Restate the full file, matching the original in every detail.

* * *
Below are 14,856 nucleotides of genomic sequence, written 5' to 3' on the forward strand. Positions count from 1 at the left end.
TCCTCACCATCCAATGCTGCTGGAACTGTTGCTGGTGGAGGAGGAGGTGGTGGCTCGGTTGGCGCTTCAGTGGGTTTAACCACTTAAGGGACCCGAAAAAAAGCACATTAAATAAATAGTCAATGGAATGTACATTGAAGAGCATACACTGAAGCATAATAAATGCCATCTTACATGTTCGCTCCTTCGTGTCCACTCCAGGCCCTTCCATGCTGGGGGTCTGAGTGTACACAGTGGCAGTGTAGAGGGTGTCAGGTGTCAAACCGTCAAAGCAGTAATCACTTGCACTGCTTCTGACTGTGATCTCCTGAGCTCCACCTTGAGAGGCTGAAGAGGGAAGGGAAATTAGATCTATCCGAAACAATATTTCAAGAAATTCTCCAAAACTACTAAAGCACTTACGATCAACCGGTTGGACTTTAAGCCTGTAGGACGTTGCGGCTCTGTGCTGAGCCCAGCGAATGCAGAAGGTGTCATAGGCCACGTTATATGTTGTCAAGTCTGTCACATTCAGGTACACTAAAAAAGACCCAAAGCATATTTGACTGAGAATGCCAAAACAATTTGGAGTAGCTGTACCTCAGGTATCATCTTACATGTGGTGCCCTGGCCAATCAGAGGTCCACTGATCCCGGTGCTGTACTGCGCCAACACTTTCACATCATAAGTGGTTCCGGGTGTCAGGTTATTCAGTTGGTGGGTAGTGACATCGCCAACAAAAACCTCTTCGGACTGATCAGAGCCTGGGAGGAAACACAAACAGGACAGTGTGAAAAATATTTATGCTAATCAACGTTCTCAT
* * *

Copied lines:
Below are 14,856 nucleotides of genomic sequence, written 5' to 3' on the forward strand. Positions count from 1 at the left end.
TCCTCACCATCCAATGCTGCTGGAACTGTTGCTGGTGGAGGAGGAGGTGGTGGCTCGGTTGGCGCTTCAGTGGGTTTAACCACTTAAGGGACCCGAAAAAAAGCACATTAAATAAATAGTCAATGGAATGTACATTGAAGAGCATACACTGAAGCATAATAAATGCCATCTTACATGTTCGCTCCTTCGTGTCCACTCCAGGCCCTTCCATGCTGGGGGTCTGAGTGTACACAGTGGCAGTGTAGAGGGTGTCAGGTGTCAAACCGTCAAAGCAGTAATCACTTGCACTGCTTCTGACTGTGATCTCCTGAGCTCCACCTTGAGAGGCTGAAGAGGGAAGGGAAATTAGATCTATCCGAAACAATATTTCAAGAAATTCTCCAAAACTACTAAAGCACTTACGATCAACCGGTTGGACTTTAAGCCTGTAGGACGTTGCGGCTCTGTGCTGAGCCCAGCGAATGCAGAAGGTGTCATAGGCCACGTTATATGTTGTCAAGTCTGTCACATTCAGGTACACTAAAAAAGACCCAAAGCATATTTGACTGAGAATGCCAAAACAATTTGGAGTAGCTGTACCTCAGGTATCATCTTACATGTGGTGCCCTGGCCAATCAGAGGTCCACTGATCCCGGTGCTGTACTGCGCCAACACTTTCACATCATAAGTGGTTCCGGGTGTCAGGTTATTCAGTTGGTGGGTAGTGACATCGCCAACAAAAACCTCTTCGGACTGATCAGAGCCTGGGAGGAAACACAAACAGGACAGTGTGAAAAATATTTATGCTAATCAACGTTCTCAT